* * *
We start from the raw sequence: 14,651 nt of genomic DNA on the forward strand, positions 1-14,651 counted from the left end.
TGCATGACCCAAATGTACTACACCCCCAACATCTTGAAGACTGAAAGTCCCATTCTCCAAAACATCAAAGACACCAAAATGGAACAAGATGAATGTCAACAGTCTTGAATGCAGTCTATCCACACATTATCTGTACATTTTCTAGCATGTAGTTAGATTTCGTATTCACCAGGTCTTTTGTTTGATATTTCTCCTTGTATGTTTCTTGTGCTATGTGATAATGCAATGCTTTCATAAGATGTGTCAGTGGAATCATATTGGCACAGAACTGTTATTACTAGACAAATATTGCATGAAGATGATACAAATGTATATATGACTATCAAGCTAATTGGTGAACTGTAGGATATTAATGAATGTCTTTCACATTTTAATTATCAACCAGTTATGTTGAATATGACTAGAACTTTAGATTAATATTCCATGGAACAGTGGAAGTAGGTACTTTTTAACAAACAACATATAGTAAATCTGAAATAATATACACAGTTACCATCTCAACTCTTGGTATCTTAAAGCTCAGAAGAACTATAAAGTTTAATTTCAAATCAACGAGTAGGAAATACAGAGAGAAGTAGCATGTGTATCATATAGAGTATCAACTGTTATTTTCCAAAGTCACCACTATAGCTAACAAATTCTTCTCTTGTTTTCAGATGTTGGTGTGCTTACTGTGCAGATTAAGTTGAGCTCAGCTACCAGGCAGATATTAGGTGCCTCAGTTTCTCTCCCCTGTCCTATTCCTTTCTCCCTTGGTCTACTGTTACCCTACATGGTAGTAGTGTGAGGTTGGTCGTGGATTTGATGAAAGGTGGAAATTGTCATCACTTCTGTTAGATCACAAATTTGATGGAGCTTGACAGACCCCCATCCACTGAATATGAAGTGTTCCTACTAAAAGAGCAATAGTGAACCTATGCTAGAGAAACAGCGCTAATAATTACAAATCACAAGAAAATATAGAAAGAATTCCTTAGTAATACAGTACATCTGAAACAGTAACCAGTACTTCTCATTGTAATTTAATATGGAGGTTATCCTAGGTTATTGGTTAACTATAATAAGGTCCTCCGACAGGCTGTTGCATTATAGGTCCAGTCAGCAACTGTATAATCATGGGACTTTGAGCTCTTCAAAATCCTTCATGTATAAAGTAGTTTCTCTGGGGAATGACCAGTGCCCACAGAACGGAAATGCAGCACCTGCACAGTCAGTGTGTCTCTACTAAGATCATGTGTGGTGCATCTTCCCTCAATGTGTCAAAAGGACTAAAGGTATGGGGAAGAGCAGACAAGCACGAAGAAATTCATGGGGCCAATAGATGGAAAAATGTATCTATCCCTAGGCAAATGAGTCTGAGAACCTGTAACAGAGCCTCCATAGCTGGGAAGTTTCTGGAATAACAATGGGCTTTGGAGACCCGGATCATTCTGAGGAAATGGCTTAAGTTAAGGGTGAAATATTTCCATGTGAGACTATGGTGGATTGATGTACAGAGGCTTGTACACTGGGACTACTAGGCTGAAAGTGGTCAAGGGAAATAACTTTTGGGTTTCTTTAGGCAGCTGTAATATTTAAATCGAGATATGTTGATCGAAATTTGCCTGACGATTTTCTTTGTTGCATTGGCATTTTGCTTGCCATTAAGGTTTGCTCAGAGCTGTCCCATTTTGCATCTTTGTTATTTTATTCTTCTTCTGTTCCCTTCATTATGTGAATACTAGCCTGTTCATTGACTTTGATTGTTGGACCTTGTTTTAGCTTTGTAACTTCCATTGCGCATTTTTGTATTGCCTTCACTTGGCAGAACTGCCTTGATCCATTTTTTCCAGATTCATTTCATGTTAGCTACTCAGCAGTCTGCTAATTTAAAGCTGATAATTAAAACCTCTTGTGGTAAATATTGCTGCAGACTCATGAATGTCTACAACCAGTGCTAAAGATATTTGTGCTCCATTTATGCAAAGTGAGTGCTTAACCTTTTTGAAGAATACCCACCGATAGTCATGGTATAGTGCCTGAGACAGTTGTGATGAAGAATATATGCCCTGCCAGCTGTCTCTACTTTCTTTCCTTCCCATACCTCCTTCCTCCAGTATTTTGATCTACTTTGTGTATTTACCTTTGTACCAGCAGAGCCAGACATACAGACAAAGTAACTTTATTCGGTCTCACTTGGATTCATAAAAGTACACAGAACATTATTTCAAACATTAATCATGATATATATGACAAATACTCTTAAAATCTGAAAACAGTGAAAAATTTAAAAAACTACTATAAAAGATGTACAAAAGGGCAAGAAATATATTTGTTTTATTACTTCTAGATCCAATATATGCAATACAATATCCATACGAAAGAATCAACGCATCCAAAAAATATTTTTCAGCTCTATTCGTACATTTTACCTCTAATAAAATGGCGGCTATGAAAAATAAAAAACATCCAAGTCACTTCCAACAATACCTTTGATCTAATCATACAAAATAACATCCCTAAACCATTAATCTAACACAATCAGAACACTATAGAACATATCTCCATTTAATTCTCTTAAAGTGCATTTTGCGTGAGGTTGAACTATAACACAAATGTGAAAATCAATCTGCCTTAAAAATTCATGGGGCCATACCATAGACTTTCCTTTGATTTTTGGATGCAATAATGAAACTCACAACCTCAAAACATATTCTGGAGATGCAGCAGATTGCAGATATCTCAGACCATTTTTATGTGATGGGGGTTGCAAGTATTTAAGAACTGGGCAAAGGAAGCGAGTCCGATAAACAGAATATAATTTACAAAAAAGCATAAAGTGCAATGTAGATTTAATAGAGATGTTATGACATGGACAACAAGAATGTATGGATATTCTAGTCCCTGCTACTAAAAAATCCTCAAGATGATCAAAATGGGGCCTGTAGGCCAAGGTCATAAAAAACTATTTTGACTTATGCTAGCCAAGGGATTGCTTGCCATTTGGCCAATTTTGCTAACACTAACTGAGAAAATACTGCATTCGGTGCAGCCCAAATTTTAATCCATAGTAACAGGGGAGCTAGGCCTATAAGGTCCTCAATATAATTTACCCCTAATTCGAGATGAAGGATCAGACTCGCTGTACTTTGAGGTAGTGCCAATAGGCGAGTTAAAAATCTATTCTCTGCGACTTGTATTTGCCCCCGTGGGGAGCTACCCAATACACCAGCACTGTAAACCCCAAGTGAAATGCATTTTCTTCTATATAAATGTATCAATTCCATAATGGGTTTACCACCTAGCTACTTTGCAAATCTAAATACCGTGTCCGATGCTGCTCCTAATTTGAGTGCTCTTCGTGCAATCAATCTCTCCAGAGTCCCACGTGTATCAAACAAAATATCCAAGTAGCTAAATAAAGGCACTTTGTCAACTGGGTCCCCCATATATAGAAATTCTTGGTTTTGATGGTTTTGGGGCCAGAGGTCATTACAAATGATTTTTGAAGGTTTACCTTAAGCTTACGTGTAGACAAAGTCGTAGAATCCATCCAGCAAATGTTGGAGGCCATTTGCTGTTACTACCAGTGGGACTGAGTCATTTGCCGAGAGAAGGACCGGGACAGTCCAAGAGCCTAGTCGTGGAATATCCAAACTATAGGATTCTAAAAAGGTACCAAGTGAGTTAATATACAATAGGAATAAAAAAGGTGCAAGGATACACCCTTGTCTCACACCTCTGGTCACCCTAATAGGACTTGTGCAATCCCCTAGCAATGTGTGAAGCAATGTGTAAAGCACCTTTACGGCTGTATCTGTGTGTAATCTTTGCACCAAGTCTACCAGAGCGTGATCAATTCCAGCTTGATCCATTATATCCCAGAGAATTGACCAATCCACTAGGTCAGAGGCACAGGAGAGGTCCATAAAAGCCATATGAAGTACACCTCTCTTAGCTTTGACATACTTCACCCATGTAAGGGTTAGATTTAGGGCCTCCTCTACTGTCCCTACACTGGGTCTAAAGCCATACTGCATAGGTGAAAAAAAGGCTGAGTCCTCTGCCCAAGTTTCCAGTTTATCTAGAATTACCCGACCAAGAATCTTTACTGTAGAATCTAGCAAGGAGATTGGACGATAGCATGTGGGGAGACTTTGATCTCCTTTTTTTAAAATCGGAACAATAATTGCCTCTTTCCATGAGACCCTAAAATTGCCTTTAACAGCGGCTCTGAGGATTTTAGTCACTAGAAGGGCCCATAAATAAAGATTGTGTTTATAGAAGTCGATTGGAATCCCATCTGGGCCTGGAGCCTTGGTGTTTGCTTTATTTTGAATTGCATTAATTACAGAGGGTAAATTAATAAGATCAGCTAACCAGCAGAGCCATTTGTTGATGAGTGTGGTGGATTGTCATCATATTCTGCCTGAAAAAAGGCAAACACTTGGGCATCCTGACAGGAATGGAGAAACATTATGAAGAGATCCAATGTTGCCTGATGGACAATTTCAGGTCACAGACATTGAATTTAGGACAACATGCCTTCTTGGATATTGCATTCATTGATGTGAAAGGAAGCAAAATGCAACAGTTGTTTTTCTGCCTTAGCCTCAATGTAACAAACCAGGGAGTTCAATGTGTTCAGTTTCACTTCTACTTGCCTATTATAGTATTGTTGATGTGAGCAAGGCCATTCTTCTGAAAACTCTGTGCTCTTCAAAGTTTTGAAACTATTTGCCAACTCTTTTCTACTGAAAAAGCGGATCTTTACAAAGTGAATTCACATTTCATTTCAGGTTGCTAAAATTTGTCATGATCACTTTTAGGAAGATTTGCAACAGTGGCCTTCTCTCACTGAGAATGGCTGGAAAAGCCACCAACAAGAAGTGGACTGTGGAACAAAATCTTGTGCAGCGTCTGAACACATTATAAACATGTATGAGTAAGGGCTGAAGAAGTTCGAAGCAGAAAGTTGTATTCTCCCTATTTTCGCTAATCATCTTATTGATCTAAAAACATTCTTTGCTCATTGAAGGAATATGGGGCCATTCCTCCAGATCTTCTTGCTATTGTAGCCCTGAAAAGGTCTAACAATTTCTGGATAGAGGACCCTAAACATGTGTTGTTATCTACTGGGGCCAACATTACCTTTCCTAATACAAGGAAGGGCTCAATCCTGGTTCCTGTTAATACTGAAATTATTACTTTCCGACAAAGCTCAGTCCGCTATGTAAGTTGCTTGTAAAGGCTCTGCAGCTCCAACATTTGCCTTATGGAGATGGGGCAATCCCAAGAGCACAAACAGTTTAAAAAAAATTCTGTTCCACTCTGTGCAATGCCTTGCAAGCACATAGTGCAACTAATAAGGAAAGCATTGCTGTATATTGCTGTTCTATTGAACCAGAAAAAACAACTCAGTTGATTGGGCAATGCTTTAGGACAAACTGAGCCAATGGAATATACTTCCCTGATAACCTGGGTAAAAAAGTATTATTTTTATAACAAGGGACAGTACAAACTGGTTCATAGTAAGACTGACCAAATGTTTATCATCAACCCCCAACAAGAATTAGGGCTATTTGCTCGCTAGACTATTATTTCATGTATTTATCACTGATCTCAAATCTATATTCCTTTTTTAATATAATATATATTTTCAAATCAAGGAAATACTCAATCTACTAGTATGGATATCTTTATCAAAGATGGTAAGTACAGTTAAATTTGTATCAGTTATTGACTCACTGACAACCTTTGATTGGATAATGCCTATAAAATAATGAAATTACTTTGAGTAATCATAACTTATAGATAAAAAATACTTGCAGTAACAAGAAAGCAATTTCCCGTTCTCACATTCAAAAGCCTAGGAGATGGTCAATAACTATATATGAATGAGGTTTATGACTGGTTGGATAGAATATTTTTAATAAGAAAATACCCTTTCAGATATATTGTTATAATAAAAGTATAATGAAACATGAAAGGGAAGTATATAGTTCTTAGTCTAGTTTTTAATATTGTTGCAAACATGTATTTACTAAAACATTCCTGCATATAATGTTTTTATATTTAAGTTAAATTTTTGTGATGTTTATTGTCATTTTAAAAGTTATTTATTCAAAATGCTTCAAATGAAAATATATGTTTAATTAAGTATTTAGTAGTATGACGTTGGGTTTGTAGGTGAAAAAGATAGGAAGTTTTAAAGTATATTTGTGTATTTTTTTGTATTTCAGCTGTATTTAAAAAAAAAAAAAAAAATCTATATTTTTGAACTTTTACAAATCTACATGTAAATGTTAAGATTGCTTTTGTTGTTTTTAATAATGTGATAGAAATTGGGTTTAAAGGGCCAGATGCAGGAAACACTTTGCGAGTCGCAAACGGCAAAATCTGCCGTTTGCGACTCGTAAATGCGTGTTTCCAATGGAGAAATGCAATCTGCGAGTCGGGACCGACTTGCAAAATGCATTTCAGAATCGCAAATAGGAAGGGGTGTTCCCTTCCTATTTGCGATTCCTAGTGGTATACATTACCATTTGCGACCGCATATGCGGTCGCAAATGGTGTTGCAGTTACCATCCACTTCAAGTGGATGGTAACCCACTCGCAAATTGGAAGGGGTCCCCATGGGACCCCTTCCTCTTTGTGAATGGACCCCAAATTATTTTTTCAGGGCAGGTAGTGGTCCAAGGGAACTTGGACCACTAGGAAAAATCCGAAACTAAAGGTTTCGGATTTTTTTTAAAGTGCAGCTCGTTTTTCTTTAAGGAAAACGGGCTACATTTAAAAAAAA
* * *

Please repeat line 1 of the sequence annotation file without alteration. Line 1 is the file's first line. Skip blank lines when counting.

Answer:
We start from the raw sequence: 14,651 nt of genomic DNA on the forward strand, positions 1-14,651 counted from the left end.